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Title: Waste and Recycling Notes Waste Disposal


1
Waste and Recycling Notes Waste Disposal
2
Electronic Waste A Growing Problem
  • E-waste consists of toxic and hazardous waste
    such as PVC, lead, mercury, and cadmium.
  • The U.S. produces almost half of the world's
    e-waste but only recycles about 10 of it.

Figure 22-4
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7
Chapter Overview Questions
  • What is solid waste and how much do we produce?
  • How can we produce less solid waste?
  • What are the advantages and disadvantages of
    reusing recycled materials?
  • What are the advantages and disadvantages of
    burning or burying solid waste?
  • What is hazardous waste and how can we deal with
    it?

8
Chapter Overview Questions (contd)
  • What can we do to reduce exposure to lead and
    mercury?
  • How can we make the transition to a more
    sustainable low-waste society?

9
Core Case Study Love Canal There Is No Away
  • Between 1842-1953, Hooker Chemical sealed
    multiple chemical wastes into steel drums and
    dumped them into an old canal excavation (Love
    Canal).
  • In 1953, the canal was filled and sold to Niagara
    Falls school board for 1.
  • The company inserted a disclaimer denying
    liability for the wastes.

10
Core Case Study Love Canal There Is No Away
  • In 1957, Hooker Chemical warned the school not to
    disturb the site because of the toxic waste.
  • In 1959 an elementary school, playing fields and
    homes were built disrupting the clay cap covering
    the wastes.
  • In 1976, residents complained of chemical smells
    and chemical burns from the site.

11
Core Case Study Love Canal There Is No Away
  • President Jimmy Carter declared Love Canal a
    federal disaster area.
  • The area was abandoned in 1980 (left).

Figure 22-1
12
Core Case Study Love Canal There Is No Away
  • It still is a controversy as to how much the
    chemicals at Love Canal injured or caused disease
    to the residents.
  • Love Canal sparked creation of the Superfund law,
    which forced polluters to pay for cleaning up
    abandoned toxic waste dumps.

13
Early Concepts of Waste Disposal
  • Start of Industrial Revolution, the volume of
    waste produced in the US was relatively small.
  • Managed through the concept of dilute and
    disperse.
  • Factories located near water.
  • Easy transport of materials by boat
  • Sufficient water for processing and cooling
  • Easy disposal of waste into the river
  • Few factories and a sparse population
  • Method was sufficient to remove the waste from
    the immediate environment.

14
Early Concepts of Waste Disposal
  • As industrial and urban areas expanded, the
    concept became concentrate and contain
  • Containment not always achieved.
  • Containers leak or break and allow waste to
    escape.
  • People are facing a serious solid-waste disposal
    problem.
  • We are producing a great deal of waste and the
    acceptable space for permanent disposal is
    limited.
  • Difficult to site new landfills (NIMBY).

15
Modern Trends
  • Environmentally correct concept is to consider
    wastes as resources out of place.
  • Waste would be a resource to be used again.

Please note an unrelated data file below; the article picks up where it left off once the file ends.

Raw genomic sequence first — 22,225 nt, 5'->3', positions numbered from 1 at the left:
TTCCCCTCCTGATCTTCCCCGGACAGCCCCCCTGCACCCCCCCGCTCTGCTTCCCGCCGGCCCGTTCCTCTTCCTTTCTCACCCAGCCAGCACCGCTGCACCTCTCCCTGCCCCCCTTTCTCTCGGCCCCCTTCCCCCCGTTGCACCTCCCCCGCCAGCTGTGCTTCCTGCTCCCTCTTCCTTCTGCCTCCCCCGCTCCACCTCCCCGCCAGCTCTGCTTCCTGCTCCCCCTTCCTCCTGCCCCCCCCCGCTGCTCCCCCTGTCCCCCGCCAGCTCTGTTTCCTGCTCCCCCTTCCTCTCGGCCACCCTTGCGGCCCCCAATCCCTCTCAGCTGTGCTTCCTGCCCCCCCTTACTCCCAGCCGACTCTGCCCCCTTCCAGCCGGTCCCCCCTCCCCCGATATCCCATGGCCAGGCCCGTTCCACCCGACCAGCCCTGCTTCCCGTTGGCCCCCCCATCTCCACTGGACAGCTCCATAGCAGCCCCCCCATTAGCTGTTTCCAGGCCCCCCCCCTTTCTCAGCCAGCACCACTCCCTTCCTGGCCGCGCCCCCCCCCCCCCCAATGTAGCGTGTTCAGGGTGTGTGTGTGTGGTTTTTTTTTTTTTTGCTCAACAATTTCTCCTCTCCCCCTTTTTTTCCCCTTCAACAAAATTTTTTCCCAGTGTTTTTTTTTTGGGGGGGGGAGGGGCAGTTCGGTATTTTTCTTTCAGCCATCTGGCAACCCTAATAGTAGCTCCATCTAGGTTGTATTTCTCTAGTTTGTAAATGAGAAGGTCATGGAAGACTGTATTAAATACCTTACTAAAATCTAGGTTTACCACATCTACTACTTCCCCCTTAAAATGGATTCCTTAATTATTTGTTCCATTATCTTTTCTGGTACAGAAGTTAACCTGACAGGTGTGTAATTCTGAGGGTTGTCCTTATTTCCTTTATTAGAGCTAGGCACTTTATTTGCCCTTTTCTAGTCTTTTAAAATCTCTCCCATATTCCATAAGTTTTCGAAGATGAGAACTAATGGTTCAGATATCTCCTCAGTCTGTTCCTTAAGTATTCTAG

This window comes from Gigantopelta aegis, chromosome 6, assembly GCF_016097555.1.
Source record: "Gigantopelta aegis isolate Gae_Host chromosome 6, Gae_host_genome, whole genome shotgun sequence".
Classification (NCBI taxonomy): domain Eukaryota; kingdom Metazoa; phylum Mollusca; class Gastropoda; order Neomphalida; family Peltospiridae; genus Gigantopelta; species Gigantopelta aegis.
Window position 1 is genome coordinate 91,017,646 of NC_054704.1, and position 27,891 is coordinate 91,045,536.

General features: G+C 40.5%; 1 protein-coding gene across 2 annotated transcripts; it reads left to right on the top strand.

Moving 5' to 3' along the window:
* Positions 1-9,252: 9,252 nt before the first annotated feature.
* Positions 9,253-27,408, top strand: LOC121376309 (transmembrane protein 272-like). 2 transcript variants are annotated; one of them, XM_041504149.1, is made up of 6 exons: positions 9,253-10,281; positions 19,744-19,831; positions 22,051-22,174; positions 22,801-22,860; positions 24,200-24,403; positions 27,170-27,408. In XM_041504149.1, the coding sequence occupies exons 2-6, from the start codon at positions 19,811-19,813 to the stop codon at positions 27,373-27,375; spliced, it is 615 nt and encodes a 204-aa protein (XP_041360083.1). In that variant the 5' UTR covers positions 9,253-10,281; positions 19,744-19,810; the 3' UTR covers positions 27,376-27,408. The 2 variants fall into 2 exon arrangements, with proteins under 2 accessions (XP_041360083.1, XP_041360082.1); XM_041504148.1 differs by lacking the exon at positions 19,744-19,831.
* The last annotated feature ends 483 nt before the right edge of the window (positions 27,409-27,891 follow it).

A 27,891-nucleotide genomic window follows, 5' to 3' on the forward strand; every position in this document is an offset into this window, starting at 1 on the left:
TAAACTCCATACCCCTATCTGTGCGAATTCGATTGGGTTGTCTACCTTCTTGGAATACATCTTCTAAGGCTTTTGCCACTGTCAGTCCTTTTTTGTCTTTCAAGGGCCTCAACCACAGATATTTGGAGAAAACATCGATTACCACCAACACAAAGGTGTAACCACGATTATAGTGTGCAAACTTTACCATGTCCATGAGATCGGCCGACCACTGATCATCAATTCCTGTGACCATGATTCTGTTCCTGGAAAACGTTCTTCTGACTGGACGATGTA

• Referred to as the zero waste movement.
  • Industrial ecology
  • Study of relationships among industrial systems
    and their links to natural systems.
  • Waste from one part of the system would be a
    resource for another part.

16
Modern Trends
  • Countries have moved to cut waste by imposing
    taxes.
  • Taxation of waste in all its various forms, from
    emissions from smokestacks to solids delivered to
    landfills.
  • As taxes increase people produce less waste.
  • Landfills produce methane gas which can be burned
    as fuel.

17
Integrated Waste Management
  • A set of management alternatives that includes
  • Reuse
  • Source reduction
  • Recycling
  • Composting
  • Landfill
  • Incineration

18
Reduce, Reuse, Recycle
  • Ultimate objective of the three Rs is to reduce.
  • Study of the waste stream in areas that utilize
    IWM technology suggests that the amount of refuse
    disposed of in landfills or incinerated can be
    reduced by at least 50
  • Reduction facilitated by
  • Better design of packaging to reduce waste, an
    element of source reduction (10 reduction).
  • Large-scale composting programs (10 reduction).
  • Establishment of recycling programs (30
    reduction).

19
Reduce, Reuse, Recycle
  • Recycling is a major player in the reduction of
    urban waste stream.
  • Estimated that as much as 80-90 of the US waste
    stream might be recovered through intense
    recycling.
  • Partial recycling can provide a significant
    reduction 50.
  • Simplified by single stream recycling.

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21
Public Support for Recycling
  • Encouraging signs
  • An increase in the willingness of industry and
    business to support recycling on a variety of
    scales.
  • People are now more likely to purchase products
    that can be recycled or that come in containers
    that are more easily recycled or composted.

22
How does the public feel about recycling?
23
Markets for Recycled Products
  • In communities where recycling has been
    successfully implemented, it has resulted in
    glutted markets for the recycled products.
  • If recycling is to be successful,
  • markets and processing facilities will also have
    to be developed to ensure that recycling is a
    sound financial venture.

24
Recycling of Human Waste
  • The use of human waste or night soil on
    croplands is an ancient practice.
  • Early uses of human waste for agriculture
    occasionally spread infectious diseases.
  • One of the major problems of recycling human
    waste today is that thousands of chemicals and